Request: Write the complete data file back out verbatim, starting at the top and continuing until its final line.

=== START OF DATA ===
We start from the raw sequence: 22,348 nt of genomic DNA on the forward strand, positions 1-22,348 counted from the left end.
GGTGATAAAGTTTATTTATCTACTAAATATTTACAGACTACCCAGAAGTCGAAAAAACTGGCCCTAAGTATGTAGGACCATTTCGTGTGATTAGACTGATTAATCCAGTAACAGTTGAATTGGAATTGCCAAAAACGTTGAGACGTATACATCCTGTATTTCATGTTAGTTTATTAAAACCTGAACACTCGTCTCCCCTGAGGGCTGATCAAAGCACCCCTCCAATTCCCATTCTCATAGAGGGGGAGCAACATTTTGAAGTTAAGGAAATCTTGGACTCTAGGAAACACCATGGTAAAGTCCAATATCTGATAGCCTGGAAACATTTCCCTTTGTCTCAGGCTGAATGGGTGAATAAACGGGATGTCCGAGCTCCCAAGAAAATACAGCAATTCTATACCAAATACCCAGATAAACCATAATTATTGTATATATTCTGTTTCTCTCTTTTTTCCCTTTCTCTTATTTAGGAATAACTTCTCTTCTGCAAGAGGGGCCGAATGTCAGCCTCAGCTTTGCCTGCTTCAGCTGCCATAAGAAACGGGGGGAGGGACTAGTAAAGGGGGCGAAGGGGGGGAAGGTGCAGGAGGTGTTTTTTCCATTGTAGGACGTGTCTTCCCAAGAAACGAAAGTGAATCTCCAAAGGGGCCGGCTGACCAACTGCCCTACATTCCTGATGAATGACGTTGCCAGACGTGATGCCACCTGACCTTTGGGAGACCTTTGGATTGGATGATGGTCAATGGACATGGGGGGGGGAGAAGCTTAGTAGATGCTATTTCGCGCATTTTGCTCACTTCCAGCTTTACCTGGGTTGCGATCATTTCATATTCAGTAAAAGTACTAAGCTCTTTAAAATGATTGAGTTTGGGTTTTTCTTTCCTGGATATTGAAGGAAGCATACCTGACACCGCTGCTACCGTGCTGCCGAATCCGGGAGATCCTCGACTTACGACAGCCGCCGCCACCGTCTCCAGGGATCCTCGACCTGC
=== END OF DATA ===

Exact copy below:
We start from the raw sequence: 22,348 nt of genomic DNA on the forward strand, positions 1-22,348 counted from the left end.
GGTGATAAAGTTTATTTATCTACTAAATATTTACAGACTACCCAGAAGTCGAAAAAACTGGCCCTAAGTATGTAGGACCATTTCGTGTGATTAGACTGATTAATCCAGTAACAGTTGAATTGGAATTGCCAAAAACGTTGAGACGTATACATCCTGTATTTCATGTTAGTTTATTAAAACCTGAACACTCGTCTCCCCTGAGGGCTGATCAAAGCACCCCTCCAATTCCCATTCTCATAGAGGGGGAGCAACATTTTGAAGTTAAGGAAATCTTGGACTCTAGGAAACACCATGGTAAAGTCCAATATCTGATAGCCTGGAAACATTTCCCTTTGTCTCAGGCTGAATGGGTGAATAAACGGGATGTCCGAGCTCCCAAGAAAATACAGCAATTCTATACCAAATACCCAGATAAACCATAATTATTGTATATATTCTGTTTCTCTCTTTTTTCCCTTTCTCTTATTTAGGAATAACTTCTCTTCTGCAAGAGGGGCCGAATGTCAGCCTCAGCTTTGCCTGCTTCAGCTGCCATAAGAAACGGGGGGAGGGACTAGTAAAGGGGGCGAAGGGGGGGAAGGTGCAGGAGGTGTTTTTTCCATTGTAGGACGTGTCTTCCCAAGAAACGAAAGTGAATCTCCAAAGGGGCCGGCTGACCAACTGCCCTACATTCCTGATGAATGACGTTGCCAGACGTGATGCCACCTGACCTTTGGGAGACCTTTGGATTGGATGATGGTCAATGGACATGGGGGGGGGAGAAGCTTAGTAGATGCTATTTCGCGCATTTTGCTCACTTCCAGCTTTACCTGGGTTGCGATCATTTCATATTCAGTAAAAGTACTAAGCTCTTTAAAATGATTGAGTTTGGGTTTTTCTTTCCTGGATATTGAAGGAAGCATACCTGACACCGCTGCTACCGTGCTGCCGAATCCGGGAGATCCTCGACTTACGACAGCCGCCGCCACCGTCTCCAGGGATCCTCGACCTGC